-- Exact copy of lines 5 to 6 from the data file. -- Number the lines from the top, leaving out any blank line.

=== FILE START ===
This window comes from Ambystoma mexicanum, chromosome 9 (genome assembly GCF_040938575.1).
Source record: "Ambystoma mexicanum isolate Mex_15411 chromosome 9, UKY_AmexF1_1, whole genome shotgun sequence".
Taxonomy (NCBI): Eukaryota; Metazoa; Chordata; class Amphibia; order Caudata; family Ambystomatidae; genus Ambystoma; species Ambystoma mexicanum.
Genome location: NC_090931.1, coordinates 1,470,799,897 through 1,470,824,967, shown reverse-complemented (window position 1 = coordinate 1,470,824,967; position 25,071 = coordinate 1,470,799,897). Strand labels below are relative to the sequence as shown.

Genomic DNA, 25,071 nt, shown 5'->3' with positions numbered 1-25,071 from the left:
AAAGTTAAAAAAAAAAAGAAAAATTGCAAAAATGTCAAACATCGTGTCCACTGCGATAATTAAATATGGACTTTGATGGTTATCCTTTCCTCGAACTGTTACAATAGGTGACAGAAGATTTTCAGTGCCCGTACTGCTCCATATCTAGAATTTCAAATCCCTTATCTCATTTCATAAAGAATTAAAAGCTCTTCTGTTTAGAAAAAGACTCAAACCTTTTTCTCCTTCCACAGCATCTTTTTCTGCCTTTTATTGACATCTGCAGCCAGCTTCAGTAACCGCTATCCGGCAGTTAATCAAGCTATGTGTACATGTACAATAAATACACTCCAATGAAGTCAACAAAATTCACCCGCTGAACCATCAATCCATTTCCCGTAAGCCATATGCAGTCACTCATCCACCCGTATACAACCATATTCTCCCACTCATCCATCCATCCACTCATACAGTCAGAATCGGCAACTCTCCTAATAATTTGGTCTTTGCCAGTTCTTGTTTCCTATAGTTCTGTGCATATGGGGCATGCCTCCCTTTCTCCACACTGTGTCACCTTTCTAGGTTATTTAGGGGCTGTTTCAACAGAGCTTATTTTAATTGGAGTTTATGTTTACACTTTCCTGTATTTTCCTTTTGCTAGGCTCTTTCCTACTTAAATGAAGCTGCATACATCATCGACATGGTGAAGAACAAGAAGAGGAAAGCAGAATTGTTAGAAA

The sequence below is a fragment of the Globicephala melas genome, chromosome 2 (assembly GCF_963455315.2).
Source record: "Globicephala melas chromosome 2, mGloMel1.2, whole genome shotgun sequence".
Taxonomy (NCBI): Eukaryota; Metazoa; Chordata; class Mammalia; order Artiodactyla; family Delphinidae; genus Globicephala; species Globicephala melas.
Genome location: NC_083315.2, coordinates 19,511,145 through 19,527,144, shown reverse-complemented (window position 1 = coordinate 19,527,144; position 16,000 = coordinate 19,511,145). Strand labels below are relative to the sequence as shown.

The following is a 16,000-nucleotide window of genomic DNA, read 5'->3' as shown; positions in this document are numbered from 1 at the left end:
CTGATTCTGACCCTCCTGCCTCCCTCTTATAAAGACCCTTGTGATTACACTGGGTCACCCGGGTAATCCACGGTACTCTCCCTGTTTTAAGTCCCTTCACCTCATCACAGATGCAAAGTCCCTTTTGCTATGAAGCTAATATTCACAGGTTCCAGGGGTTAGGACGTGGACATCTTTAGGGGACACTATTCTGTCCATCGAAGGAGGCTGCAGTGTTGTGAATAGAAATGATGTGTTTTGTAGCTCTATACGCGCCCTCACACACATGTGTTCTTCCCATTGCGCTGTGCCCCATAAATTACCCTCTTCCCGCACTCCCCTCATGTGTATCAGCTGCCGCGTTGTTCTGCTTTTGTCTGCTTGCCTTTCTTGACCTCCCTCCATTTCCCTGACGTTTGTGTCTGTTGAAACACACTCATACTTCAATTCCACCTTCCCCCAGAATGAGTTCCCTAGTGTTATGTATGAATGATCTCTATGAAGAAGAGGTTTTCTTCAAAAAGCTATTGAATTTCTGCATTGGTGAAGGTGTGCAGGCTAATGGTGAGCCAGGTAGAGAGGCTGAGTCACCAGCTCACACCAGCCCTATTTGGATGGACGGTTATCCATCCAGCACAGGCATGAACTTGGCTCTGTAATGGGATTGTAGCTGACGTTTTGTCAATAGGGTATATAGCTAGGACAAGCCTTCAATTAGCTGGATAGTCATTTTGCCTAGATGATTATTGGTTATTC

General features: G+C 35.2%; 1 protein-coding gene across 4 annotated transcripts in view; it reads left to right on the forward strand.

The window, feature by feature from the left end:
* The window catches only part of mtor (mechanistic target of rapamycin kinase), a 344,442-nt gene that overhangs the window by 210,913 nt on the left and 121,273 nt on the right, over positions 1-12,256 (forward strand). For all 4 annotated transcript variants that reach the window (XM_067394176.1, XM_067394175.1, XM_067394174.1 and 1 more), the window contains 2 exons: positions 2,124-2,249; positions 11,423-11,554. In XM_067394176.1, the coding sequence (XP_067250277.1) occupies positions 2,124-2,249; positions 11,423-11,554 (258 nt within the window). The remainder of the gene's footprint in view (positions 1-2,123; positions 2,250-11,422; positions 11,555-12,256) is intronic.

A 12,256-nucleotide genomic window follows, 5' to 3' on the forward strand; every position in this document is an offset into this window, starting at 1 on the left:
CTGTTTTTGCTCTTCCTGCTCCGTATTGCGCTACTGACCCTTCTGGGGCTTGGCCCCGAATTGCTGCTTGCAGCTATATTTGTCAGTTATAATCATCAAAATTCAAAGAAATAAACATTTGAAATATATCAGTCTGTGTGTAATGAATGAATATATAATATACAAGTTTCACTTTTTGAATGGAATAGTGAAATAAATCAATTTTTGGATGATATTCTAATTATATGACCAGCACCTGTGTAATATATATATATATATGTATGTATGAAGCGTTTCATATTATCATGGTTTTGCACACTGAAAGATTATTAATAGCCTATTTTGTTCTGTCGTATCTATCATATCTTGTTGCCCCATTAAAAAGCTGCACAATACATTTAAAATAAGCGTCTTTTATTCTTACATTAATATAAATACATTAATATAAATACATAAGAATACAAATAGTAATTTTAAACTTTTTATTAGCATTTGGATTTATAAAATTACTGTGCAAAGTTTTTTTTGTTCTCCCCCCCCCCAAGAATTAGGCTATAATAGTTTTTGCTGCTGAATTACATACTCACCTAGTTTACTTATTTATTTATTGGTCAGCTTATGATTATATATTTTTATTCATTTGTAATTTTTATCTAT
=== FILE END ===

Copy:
Genomic DNA, 25,071 nt, shown 5'->3' with positions numbered 1-25,071 from the left:
AAAGTTAAAAAAAAAAAGAAAAATTGCAAAAATGTCAAACATCGTGTCCACTGCGATAATTAAATATGGACTTTGATGGTTATCCTTTCCTCGAACTGTTACAATAGGTGACAGAAGATTTTCAGTGCCCGTACTGCTCCATATCTAGAATTTCAAATCCCTTATCTCATTTCATAAAGAATTAAAAGCTCTTCTGTTTAGAAAAAGACTCAAACCTTTTTCTCCTTCCACAGCATCTTTTTCTGCCTTTTATTGACATCTGCAGCCAGCTTCAGTAACCGCTATCCGGCAGTTAATCAAGCTATGTGTACATGTACAATAAATACACTCCAATGAAGTCAACAAAATTCACCCGCTGAACCATCAATCCATTTCCCGTAAGCCATATGCAGTCACTCATCCACCCGTATACAACCATATTCTCCCACTCATCCATCCATCCACTCATACAGTCAGAATCGGCAACTCTCCTAATAATTTGGTCTTTGCCAGTTCTTGTTTCCTATAGTTCTGTGCATATGGGGCATGCCTCCCTTTCTCCACACTGTGTCACCTTTCTAGGTTATTTAGGGGCTGTTTCAACAGAGCTTATTTTAATTGGAGTTTATGTTTACACTTTCCTGTATTTTCCTTTTGCTAGGCTCTTTCCTACTTAAATGAAGCTGCATACATCATCGACATGGTGAAGAACAAGAAGAGGAAAGCAGAATTGTTAGAAA